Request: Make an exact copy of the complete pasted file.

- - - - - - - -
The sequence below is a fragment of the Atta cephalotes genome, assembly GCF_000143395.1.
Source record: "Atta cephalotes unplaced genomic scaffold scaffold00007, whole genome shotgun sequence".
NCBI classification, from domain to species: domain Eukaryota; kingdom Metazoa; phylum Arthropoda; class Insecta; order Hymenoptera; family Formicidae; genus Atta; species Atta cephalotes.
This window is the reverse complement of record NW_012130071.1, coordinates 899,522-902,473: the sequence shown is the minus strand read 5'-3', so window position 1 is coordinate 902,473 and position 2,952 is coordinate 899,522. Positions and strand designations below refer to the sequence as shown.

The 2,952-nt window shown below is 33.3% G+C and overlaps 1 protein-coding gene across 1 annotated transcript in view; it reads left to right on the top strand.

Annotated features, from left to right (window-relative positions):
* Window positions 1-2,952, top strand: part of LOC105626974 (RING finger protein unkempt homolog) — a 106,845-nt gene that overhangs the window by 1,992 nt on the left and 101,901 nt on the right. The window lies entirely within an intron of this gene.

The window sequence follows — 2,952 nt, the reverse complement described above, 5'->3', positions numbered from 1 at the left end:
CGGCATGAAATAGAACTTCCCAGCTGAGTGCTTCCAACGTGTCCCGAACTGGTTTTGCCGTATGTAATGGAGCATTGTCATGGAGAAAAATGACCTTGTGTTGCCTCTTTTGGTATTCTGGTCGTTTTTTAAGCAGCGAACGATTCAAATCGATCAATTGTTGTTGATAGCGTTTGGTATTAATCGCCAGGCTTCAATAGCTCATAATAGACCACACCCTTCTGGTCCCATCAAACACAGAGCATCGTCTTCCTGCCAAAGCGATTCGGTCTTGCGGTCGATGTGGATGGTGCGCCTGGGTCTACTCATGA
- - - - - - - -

The sequence below is a fragment of the Atta cephalotes genome, assembly GCF_000143395.1.
Source record: "Atta cephalotes unplaced genomic scaffold scaffold00007, whole genome shotgun sequence".
NCBI classification, from domain to species: domain Eukaryota; kingdom Metazoa; phylum Arthropoda; class Insecta; order Hymenoptera; family Formicidae; genus Atta; species Atta cephalotes.
This window is the reverse complement of record NW_012130071.1, coordinates 899,522-902,473: the sequence shown is the minus strand read 5'-3', so window position 1 is coordinate 902,473 and position 2,952 is coordinate 899,522. Positions and strand designations below refer to the sequence as shown.

The 2,952-nt window shown below is 33.3% G+C and overlaps 1 protein-coding gene across 1 annotated transcript in view; it reads left to right on the top strand.

Annotated features, from left to right (window-relative positions):
* Window positions 1-2,952, top strand: part of LOC105626974 (RING finger protein unkempt homolog) — a 106,845-nt gene that overhangs the window by 1,992 nt on the left and 101,901 nt on the right. The window lies entirely within an intron of this gene.

The window sequence follows — 2,952 nt, the reverse complement described above, 5'->3', positions numbered from 1 at the left end:
CGGCATGAAATAGAACTTCCCAGCTGAGTGCTTCCAACGTGTCCCGAACTGGTTTTGCCGTATGTAATGGAGCATTGTCATGGAGAAAAATGACCTTGTGTTGCCTCTTTTGGTATTCTGGTCGTTTTTTAAGCAGCGAACGATTCAAATCGATCAATTGTTGTTGATAGCGTTTGGTATTAATCGCCAGGCTTCAATAGCTCATAATAGACCACACCCTTCTGGTCCCATCAAACACAGAGCATCGTCTTCCTGCCAAAGCGATTCGGTCTTGCGGTCGATGTGGATGGTGCGCCTGGGTCTACTCATGA